00:1d.7 USB controller: Intel Corporation 82801I (ICH9 Family) USB2 EHCI Controller #1 (rev 03)
02:00.0 Network controller: Realtek Semiconductor Co., Ltd. RTL8191SEvA Wireless LAN Controller (rev 10)
85:00.0 Ethernet controller: Realtek Semiconductor Co., Ltd. RTL8101E/RTL8102E PCI Express Fast Ethernet controller (rev 02)
From the above output it’s clear that the laptop has a Realtek RTL8191SEvA Wireless device.
Luckily it’s supported by the kmod-8192se package from ELRepo. Please follow the instructions to setup ELRepo repository and install the package by :
yum install kmod-r8192se
Wireless works out of the box.
Posted by Ashutosh Narayan on February 8, 2013
I started exploring with SuSE Studio at work when I found issues working with various hardware ; installing and re-installing virtual machines on them for testing software patches which were released at very short interval of time. I had issues with logging in to SuSE Studio website earlier which is now resolved as per this blog post. I am now creating appliances for various test suites and in a process to upload them for users. I will better write a page on my experiences once am done with building appliances.
Posted by Ashutosh Narayan on August 16, 2012
DevOps Days is an open event which is typically considered as an interaction between what is traditionally considered as Development activity and an Operations activity. I added up to Operations activity for this two day event held at ThoughtWorks, Bangalore on 27-28 August 2011. There were talks, interactive sessions and OpenSpace sessions altogether.
The first day began with a welcome talk by Ajey Gore, followed by talk by Nick Hines on Continuous Delivery. Nick was focusing on things like – basic fundamentals, automation, branching,right sizing, continuous improvements; Development practices like automation testing, code on mainline, branching by abstractions, non-functional automation testing, Build – development pattern : build-pipeline, canary releasing. Tooling: Chef, Puppet, CFEngine, Infrastructure as a Code.
The other interesting talk given by speakers from Infosys – “Why is it difficult to do Test Driven Development and Continuous Integration in large companies ?” was an eye opener. Mainly because of maintenance, reliability and performance, feature release, investments in process automation, culture change, dependencies. Mirror environments , need for constant change, split of activities, maturity levels. These were those immense factors which made them think twice before adopting it and deviating from patterns.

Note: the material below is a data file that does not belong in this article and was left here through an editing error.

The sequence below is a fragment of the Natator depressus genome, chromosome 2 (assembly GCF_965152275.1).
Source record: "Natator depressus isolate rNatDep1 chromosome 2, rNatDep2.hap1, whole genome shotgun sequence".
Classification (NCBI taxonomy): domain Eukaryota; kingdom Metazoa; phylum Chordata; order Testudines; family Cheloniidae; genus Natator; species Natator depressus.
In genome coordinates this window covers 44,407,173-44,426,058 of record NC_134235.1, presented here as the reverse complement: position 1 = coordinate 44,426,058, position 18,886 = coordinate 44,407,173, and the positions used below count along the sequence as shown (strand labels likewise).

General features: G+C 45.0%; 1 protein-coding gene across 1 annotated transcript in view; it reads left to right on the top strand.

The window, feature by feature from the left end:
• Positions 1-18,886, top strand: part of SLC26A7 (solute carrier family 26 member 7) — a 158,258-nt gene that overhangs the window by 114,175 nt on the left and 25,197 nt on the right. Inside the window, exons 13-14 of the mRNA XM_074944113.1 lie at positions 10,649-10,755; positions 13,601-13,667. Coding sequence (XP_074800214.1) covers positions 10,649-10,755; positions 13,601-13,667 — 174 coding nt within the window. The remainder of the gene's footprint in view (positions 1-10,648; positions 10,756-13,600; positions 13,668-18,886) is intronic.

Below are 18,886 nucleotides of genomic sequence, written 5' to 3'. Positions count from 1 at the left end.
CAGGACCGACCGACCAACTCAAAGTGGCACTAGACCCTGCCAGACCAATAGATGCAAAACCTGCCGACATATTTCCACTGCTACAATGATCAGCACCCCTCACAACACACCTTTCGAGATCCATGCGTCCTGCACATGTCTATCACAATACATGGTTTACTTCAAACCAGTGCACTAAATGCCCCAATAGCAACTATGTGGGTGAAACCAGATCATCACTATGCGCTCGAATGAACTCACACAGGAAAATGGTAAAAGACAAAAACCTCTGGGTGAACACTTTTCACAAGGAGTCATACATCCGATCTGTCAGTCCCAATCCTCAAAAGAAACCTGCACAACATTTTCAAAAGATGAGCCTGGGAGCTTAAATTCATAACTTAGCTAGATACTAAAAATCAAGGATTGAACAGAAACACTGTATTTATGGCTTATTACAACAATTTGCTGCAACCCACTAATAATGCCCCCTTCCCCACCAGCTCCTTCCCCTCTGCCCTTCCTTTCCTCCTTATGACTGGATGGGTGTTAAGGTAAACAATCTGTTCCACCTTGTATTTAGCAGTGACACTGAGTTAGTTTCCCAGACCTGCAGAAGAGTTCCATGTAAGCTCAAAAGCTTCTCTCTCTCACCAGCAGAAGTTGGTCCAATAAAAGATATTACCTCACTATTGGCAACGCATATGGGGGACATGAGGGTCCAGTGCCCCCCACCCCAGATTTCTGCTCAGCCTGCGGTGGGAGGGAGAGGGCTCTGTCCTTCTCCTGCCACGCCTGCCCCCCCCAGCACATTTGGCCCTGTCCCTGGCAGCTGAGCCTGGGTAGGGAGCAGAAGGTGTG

Test Load Balancer [ TLB ] was the talk which I liked the most ; it splits tests into multiple mutually exclusive and collectively exhaustive partitions and allows it to run in parallel to reduce build time. There were speakers from SlideShare who presented how they were able to build a system that deploys 5 times a day in a production environment. I attended OpenSpace sessions by techs from MakeMyTrip on Monitoring Systems using Nagios, Puppet, Ganglia. They also mentioned about identifying metric for monitoring, they have their own inventory system to deal with each clusters.
Second day witnessed a talk by Garrett Honeycutt from Puppet Labs which was so worth learning that I did mention about it’s usage in my organisation. We can have hosts on demand, reduce entropy, disaster recovery, infrastructure as a code, usage of dashboard. Automate most of the activities on nodes. Garrett’s talk’s slide is available here
I am not a Ruby guy but could definitely understand it’s power – Ajey & Nikhil spoke on Deployment Pattern in Ruby on Rails world. Ajey’s openspace session was the last thing I attended, went on for more that 45mins and got to know about reducing build times from few days to few hours using automated deployment. Things that they concentrate while setting up an environment – define a standard hardware, choose OS, configurations and provisioning them.
Had a rich experience at the event followed by meeting some old faces too. It’s four years now since I am with Systems and working in Operations, but yes is DevOps solving issues like – (1) Afraid of changing once application is delivered. (2) Risky deployments (3) It works on my machine.
The DevOps movement is still in its infancy, but it’s gathering pace – there are conferences, mailing lists, irc channels, blogs and people to get to know. I’m convinced this isn’t just a fad, and we’re on the brink of a revolution in the software industry – a paradigm shift in which developers and sysadmins start to work together, to train each other, and ultimately to blur the boundary – welcome to the world of the DevOps.
Posted by Ashutosh Narayan on September 11, 2011